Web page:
So-Cal Pros Say Battery Power is A-OK

A-OK Power Equipment is selling a lot more battery-powered equipment to all types of customers in the Santa Barbara area, including professional arborists and landscapers. You can chalk it up to legislative mandates and greatly improved technology.

Matt Lebrun of A-OK Power Equipment
Matt Lebrun of A-OK Power Equipment

They're still selling far more gas-powered units, but advances in technology and an evolution of customer needs have one southern California dealer feeling good about the future of battery-powered lawn equipment.

Originally founded in 1978, Santa Barbara-based A-OK Power Equipment is now a five-location dealership. Jim Gally, a 30-year general contracting veteran, purchased the business in late-2012 and has proceeded to open three additional locations in Carpinteria, Solvang and Buelton. Susan Frasier serves as general manager and is stationed in Escondido. Susan's son, Matt Lebrun, also works in the business.

"I've been with the dealership for two years now," Lebrun says. "I was originally hired to help get our online business going. For the previous five years, I'd worked at a company selling performance car parts online, so I had experience in that. Now my role at A-OK Power Equipment has evolved into much more than just internet sales. I do have pretty extensive product knowledge because I grew up in a power equipment environment. My mom used to work at another dealership when I was in high school. I worked in the shop."

Due to rapid growth in the product category, some of Lebrun's product knowledge now must pertain to battery-powered equipment. The dealership sells numerous brands including Husqvarna, Stihl, Shindaiwa, Makita and Oregon on the handheld side, along with Toro on the push mower side.

Lithium-ion safari

A-OK Power Equipment has had particular success with the Husqvarna brand—namely its top-handle arborist chainsaw, the T536Li XP. The dealership made a big sale to a high-profile client, the San Diego Zoo Safari Park, which has helped shatter some of the negative stereotypes about battery-powered lawn equipment. After all, if a battery-powered chainsaw could suffice in a demanding application like the San Diego Zoo Safari Park, it could suffice just about anywhere. Additionally, the Safari Park's head arborist, Javier Quiroz, is a very well-respected arborist in the area.

It first took a couple months of convincing to get Quiroz to even try out the battery-powered saws. He'd been using gas-powered chainsaws from another brand. "This line of battery-powered products from Husqvarna is actually what got Javier to come over to the Husqvarna brand," Lebrun points out. "The Safari Park was able to replace their gas-powered top-handle saws with these battery-powered units, which have given them a lot more flexibility in their daily operations. Now they don't have to move certain animals over here to work over there because the noise will scare them."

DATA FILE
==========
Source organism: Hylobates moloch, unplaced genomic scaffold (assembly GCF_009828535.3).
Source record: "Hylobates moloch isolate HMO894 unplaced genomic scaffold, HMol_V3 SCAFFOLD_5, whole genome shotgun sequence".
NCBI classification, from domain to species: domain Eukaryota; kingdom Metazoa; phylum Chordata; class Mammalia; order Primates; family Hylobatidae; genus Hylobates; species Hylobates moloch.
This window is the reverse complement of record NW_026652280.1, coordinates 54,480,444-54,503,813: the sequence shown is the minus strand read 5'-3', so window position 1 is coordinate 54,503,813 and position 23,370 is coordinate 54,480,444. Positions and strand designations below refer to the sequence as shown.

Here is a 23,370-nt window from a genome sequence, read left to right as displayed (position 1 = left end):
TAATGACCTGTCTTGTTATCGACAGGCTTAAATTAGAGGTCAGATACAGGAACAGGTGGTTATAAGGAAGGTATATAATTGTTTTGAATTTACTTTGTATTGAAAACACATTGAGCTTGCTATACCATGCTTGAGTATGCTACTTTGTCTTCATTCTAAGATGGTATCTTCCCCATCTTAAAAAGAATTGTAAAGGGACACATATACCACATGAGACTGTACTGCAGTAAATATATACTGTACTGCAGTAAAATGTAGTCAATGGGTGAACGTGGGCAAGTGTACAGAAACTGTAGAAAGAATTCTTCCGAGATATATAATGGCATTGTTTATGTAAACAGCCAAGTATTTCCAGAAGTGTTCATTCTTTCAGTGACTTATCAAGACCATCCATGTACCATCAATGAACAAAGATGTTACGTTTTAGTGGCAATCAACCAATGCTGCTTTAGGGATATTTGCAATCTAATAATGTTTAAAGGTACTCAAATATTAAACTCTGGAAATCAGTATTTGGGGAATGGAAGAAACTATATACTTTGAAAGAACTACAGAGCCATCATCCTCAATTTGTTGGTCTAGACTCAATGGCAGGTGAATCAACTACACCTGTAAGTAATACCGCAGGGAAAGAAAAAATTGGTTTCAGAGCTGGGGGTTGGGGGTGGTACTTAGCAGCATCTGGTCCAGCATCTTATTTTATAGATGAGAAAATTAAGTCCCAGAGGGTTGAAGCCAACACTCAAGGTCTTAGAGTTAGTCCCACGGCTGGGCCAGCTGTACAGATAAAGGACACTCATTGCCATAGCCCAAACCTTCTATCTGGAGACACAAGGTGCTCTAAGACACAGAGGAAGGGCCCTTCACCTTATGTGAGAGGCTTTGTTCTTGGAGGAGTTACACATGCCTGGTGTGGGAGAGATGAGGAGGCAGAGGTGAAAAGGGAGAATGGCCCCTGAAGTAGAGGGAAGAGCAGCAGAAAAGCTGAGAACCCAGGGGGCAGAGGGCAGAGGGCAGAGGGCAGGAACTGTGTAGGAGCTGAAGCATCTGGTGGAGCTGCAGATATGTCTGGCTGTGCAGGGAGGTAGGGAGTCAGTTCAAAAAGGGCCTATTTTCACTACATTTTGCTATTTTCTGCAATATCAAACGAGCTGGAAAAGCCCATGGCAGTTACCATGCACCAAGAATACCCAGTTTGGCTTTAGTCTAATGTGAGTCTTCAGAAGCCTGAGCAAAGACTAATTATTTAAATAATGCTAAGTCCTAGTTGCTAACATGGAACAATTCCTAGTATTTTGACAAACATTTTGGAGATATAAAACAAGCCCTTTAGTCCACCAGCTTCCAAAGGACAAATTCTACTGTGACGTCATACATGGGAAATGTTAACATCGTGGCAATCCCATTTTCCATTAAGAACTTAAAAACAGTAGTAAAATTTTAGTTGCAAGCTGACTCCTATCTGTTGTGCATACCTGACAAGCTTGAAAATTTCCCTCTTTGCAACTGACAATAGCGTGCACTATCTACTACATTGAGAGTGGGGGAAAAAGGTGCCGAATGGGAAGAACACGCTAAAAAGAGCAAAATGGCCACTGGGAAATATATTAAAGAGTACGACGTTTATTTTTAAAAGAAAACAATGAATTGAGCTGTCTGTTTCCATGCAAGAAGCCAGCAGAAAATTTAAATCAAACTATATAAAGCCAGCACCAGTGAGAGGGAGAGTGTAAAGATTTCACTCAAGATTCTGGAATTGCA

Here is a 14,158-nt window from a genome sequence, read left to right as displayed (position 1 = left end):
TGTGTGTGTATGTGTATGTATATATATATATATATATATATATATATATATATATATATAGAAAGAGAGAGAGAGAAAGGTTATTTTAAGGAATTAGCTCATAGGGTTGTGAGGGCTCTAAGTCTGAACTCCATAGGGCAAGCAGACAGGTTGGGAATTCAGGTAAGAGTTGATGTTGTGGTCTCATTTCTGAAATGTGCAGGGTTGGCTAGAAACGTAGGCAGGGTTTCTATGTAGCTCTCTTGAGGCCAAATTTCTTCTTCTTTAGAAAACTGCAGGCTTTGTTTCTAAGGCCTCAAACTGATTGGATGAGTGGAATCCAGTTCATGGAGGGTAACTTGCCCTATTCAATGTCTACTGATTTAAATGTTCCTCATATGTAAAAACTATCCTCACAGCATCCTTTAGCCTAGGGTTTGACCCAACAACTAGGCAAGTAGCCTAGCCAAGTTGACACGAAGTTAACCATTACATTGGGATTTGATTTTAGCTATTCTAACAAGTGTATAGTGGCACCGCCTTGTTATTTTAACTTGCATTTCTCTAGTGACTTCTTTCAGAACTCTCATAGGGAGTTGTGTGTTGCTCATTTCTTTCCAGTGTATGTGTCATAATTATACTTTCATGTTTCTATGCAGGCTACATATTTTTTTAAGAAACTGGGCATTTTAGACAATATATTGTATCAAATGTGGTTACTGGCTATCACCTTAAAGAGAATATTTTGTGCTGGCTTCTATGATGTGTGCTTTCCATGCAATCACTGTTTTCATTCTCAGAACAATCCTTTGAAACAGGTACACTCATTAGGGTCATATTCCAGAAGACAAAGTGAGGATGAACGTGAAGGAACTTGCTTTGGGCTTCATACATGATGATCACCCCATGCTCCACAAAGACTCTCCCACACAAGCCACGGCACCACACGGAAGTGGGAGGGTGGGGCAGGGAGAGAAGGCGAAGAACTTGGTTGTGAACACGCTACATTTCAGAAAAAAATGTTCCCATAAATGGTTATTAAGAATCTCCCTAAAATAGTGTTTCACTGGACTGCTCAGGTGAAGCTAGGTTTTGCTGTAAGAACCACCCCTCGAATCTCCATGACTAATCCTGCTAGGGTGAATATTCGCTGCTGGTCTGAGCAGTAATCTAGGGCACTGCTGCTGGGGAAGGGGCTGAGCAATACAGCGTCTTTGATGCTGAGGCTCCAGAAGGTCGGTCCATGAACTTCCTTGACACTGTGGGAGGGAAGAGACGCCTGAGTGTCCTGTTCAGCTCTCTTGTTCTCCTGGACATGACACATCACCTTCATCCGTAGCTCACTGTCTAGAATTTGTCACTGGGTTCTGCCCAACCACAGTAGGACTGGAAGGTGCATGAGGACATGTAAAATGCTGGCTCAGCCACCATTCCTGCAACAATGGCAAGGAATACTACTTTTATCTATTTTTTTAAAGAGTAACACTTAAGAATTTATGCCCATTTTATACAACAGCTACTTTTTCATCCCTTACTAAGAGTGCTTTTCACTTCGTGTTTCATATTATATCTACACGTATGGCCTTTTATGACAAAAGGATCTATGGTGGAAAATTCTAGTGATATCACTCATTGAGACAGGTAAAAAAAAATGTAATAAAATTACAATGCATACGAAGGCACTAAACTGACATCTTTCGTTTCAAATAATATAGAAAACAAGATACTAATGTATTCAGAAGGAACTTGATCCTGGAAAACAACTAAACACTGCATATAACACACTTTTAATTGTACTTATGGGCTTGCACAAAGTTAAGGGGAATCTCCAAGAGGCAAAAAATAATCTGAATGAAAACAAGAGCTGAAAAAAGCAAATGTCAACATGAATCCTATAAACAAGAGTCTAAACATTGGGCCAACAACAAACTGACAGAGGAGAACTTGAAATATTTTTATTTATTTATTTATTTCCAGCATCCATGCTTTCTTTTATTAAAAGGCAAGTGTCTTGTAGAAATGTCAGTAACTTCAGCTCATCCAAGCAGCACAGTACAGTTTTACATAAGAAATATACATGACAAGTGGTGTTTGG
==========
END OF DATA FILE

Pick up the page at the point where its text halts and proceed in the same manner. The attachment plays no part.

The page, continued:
Getting a demo in Quiroz's hands was essential. That way he could try the saws out and evaluate their performance as compared to their gas-powered counterparts. Once that happened, he was ready to make the switch.

In awe of the saw

Thus far, with respect to battery-powered equipment, the San Diego Zoo Safari Park has only purchased the top-handle saws. But as Lebrun points out, most commercial users will start out with a single product. Once they use that product for a while and grow comfortable that it will consistently deliver on performance, commercial users are inclined to buy additional products—because they've already made the upfront investment in the battery and charger, which can be used interchangeably across the entire lineup of battery-powered products.

"We usually lead with our chainsaws when pitching battery-powered equipment to commercial users," Lebrun says. The rationale? Battery-powered leaf blowers, for instance, have been around a long time. The typical consumer surmises, rightly or wrongly, that although they do a decent job, battery-powered blowers aren't especially powerful. Chainsawing is another story. If you can saw with battery power, you can definitely blow and trim.

Product adoption growing

Lebrun says the dealership has had plenty of customers who've adopted products from throughout the Husqvarna Battery Series, including blowers, trimmers and hedgetrimmers. Noise is a big reason why. Emissions is another.